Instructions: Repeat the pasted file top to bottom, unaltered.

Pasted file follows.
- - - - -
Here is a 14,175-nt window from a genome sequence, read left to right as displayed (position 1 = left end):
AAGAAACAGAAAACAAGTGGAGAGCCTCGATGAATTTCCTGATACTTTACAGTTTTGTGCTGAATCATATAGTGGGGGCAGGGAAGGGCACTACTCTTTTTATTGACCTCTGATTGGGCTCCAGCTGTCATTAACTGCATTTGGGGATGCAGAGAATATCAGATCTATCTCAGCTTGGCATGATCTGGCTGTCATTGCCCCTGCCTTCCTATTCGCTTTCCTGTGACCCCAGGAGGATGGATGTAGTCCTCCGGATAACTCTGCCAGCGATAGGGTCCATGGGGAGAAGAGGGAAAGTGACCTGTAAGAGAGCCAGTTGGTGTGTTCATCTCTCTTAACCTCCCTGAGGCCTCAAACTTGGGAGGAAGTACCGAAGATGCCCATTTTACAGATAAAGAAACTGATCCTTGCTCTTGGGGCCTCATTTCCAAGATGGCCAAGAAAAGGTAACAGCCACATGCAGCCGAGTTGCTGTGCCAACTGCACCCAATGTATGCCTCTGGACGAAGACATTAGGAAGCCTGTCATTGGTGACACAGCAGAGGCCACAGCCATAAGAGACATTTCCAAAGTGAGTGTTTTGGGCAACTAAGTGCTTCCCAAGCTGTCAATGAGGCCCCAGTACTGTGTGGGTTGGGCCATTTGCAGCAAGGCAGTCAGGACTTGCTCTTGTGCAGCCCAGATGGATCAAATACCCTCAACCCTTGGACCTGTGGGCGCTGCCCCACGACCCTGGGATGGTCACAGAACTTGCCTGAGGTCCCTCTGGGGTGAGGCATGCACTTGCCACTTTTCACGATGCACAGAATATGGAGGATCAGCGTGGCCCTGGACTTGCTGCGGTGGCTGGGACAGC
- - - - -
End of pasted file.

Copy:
Here is a 14,175-nt window from a genome sequence, read left to right as displayed (position 1 = left end):
AAGAAACAGAAAACAAGTGGAGAGCCTCGATGAATTTCCTGATACTTTACAGTTTTGTGCTGAATCATATAGTGGGGGCAGGGAAGGGCACTACTCTTTTTATTGACCTCTGATTGGGCTCCAGCTGTCATTAACTGCATTTGGGGATGCAGAGAATATCAGATCTATCTCAGCTTGGCATGATCTGGCTGTCATTGCCCCTGCCTTCCTATTCGCTTTCCTGTGACCCCAGGAGGATGGATGTAGTCCTCCGGATAACTCTGCCAGCGATAGGGTCCATGGGGAGAAGAGGGAAAGTGACCTGTAAGAGAGCCAGTTGGTGTGTTCATCTCTCTTAACCTCCCTGAGGCCTCAAACTTGGGAGGAAGTACCGAAGATGCCCATTTTACAGATAAAGAAACTGATCCTTGCTCTTGGGGCCTCATTTCCAAGATGGCCAAGAAAAGGTAACAGCCACATGCAGCCGAGTTGCTGTGCCAACTGCACCCAATGTATGCCTCTGGACGAAGACATTAGGAAGCCTGTCATTGGTGACACAGCAGAGGCCACAGCCATAAGAGACATTTCCAAAGTGAGTGTTTTGGGCAACTAAGTGCTTCCCAAGCTGTCAATGAGGCCCCAGTACTGTGTGGGTTGGGCCATTTGCAGCAAGGCAGTCAGGACTTGCTCTTGTGCAGCCCAGATGGATCAAATACCCTCAACCCTTGGACCTGTGGGCGCTGCCCCACGACCCTGGGATGGTCACAGAACTTGCCTGAGGTCCCTCTGGGGTGAGGCATGCACTTGCCACTTTTCACGATGCACAGAATATGGAGGATCAGCGTGGCCCTGGACTTGCTGCGGTGGCTGGGACAGC